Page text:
The recipe made quite a few waffles.  For my dinky little waffle maker, it made 15.  (I would like to see if I can find a more advanced yet affordable waffle maker to replace it, but for now it will do.)  Between the two of us we only ate 4, as normal people should, so the rest will be moving to their new temporary home in my freezer.  This way we can enjoy delicious waffles on any day of the week.

Friday, April 16, 2010

Aerogarden Update

My Aerogarden is growing pretty nicely.  The basil is totally out of control.  This picture was taken a few days ago, but now I am going to have to move the lights up before the top of the plant gets fried off.  I will probably have to prune/harvest this one soon!  The thyme is doing well too.  It actually looks like thyme already.  Mint and oregano are still babies.  Dill is a weird little thin sproutling.  And unfortunately it seems as though my chives have met an untimely death.  I can't find anything about this in the handbook, but the pod looks dry and dingy and decomposing.  There WAS a sprout there, but it might have suffocated itself or something.  Not sure what is going on with that.  Hopefully just a fluke, but everything else seems to be OK.

Sunday, April 11, 2010

Asparagus Salad

 I had this post all set up and ready to go.  All it needed was a picture.  When I copy photos over from my camera to my "food" folder I name them things relevant to the recipe, and I number them in case I have more than one.  I named this photo "aspsalad1" for asparagus salad, #1.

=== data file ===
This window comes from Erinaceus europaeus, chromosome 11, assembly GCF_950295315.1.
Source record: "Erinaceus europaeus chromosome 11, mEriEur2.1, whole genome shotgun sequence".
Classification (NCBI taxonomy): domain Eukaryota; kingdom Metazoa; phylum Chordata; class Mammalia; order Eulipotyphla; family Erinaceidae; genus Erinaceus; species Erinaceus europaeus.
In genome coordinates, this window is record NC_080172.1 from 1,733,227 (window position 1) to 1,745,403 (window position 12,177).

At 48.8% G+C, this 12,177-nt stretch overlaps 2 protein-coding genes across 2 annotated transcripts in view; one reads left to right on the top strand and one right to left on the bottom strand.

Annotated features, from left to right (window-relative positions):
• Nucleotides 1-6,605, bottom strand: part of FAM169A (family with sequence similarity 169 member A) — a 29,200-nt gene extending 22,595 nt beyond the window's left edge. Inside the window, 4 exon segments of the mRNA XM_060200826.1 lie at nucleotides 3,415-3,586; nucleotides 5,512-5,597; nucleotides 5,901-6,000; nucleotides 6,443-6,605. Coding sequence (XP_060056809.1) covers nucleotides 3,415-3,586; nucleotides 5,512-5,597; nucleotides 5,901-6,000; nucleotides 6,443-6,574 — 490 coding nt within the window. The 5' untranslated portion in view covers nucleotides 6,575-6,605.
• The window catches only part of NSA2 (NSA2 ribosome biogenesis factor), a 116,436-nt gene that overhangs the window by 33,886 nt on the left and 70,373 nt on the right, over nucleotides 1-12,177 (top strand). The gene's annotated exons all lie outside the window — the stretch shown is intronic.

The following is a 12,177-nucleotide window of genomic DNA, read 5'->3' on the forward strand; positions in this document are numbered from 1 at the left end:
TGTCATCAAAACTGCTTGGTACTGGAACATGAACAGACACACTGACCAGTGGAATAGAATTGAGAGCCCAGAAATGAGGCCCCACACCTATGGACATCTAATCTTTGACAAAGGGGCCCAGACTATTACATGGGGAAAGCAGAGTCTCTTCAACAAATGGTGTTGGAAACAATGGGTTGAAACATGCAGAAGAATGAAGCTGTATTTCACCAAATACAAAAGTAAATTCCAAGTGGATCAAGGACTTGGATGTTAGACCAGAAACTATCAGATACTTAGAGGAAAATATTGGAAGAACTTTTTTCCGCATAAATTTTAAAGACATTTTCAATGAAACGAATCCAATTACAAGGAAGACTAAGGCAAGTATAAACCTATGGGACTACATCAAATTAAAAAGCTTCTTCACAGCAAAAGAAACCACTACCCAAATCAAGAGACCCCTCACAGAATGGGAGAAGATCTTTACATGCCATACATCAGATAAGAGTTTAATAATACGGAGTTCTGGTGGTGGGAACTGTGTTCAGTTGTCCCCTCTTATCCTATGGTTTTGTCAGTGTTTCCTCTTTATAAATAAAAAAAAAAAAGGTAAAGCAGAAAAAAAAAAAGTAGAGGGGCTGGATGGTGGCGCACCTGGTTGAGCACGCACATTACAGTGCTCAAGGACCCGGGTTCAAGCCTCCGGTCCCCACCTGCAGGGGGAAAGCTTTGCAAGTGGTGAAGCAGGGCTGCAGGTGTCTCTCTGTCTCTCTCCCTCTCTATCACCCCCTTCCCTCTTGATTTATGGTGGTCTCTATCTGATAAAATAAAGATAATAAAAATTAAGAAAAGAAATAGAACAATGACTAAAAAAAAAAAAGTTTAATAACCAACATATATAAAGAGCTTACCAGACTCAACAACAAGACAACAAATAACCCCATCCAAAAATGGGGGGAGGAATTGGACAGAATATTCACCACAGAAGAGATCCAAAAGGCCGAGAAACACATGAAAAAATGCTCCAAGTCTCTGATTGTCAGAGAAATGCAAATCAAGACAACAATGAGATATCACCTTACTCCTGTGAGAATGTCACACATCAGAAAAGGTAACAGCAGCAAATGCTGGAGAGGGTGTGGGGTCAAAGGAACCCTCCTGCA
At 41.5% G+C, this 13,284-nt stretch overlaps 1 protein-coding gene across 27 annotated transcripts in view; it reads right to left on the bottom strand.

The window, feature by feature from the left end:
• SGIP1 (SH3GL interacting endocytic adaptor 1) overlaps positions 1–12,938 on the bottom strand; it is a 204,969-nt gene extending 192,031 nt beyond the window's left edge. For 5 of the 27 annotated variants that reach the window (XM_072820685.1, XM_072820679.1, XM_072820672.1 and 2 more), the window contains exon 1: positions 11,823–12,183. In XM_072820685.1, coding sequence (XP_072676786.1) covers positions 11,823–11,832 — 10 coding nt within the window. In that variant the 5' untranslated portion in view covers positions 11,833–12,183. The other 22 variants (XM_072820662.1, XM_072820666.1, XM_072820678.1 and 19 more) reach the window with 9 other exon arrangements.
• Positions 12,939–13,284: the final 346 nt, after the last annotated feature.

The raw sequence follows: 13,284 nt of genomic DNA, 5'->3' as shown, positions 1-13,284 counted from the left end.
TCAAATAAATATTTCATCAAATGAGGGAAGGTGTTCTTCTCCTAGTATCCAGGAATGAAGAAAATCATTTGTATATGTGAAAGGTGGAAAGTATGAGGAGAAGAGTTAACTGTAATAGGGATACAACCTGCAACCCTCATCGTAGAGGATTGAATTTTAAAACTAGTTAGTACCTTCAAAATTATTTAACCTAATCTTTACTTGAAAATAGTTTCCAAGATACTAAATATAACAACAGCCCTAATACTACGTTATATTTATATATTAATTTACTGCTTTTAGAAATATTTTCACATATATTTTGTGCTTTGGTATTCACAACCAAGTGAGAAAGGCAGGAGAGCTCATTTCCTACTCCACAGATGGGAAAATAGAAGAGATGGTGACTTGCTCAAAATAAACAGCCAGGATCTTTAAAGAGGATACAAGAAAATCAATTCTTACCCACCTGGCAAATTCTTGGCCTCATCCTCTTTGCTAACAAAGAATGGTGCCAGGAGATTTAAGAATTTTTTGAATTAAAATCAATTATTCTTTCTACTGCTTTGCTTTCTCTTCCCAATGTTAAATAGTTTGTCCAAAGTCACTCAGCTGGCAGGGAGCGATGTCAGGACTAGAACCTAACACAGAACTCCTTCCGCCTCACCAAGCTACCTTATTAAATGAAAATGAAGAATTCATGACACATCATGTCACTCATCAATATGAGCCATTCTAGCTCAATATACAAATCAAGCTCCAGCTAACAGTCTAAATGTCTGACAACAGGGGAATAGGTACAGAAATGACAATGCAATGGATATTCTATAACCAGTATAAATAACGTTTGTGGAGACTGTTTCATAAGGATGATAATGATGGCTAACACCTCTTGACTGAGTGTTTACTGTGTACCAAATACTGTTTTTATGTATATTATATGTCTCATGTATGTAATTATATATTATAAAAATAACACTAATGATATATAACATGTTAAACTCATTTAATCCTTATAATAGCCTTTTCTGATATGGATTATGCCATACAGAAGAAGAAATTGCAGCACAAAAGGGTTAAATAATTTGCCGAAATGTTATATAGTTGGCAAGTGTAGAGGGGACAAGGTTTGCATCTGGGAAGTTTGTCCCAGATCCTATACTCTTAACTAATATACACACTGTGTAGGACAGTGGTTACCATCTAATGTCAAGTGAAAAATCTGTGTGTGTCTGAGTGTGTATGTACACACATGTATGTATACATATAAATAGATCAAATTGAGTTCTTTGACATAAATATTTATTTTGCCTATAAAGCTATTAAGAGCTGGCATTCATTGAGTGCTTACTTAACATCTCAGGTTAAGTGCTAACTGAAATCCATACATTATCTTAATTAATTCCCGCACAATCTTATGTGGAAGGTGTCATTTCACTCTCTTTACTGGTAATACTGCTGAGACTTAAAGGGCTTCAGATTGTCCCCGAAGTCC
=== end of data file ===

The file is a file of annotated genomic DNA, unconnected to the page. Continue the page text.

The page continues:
Much to my surprise I was greeted by a message asking me to rename the photo, since one already existed with that name.  I thought, hmm, maybe I misnamed the broccoli salad.

But no.  Apparently I have made this before.  With the radishes, too.  Last August.  Why didn't I remember this?

I went back and read my post about it.  It turns out I didn't like the radishes and I undercooked the broccoli.

I think it's funny that I blocked it out like that.  I haven't been cooking long, and I haven't cooked much in that short amount of time, but I made the same dish twice without even realizing.

Anyway, I used the asparagus salad recipe from 101 Cookbooks.  I should not have bought broccoli and asparagus, because they are ALMOST in season here, but I was craving some vegetables.

I do not like radishes.  Somehow THIS I remembered, so I skipped them.  The dressing was the best part... pine nuts are delicious.

I ate this all by itself because I was too lazy to make a grain or pasta to go with it.  (I also ate the entire thing in one sitting.)  I think a handful or two of a small pasta shape would work well here.  It would also be fun to experiment with some other vegetables.

Maybe next time I will remember that I already made this and already posted about it...

Friday, April 9, 2010

Oatmeal Sandwich Bread

I had promised I had quite a few things to post about, and now here I am having gone four days without an update.  Oh well.

I am trying not to eat preservatives and other junk found in the processed foods at the store.  I have found a few brands of sandwich bread that are acceptable, but the last time I went to buy one they were not on the shelf.  (Granted, I will not pay full price for bread, especially the type of bread that I find acceptable, so they may have been on a shelf somewhere, but they were certainly not on the sale shelf.)

I have tried to make my own bread before, but I have since researched the difference between instant and active dry yeast (rookie baker mistake), so I gave it another go.  This time I used a recipe for Oatmeal Sandwich Bread from Good to the Grain, using active dry yeast.

Things went well at first.  I used an autolyse which gives the flour time to absorb or something.  (I don't know, I just followed the directions.  Note to self: learn what the hell you are actually doing.)  Then I had to let it rise for an hour.  Then I had to knead it a bit and fold it over on itself and put it in the pan to rise some more.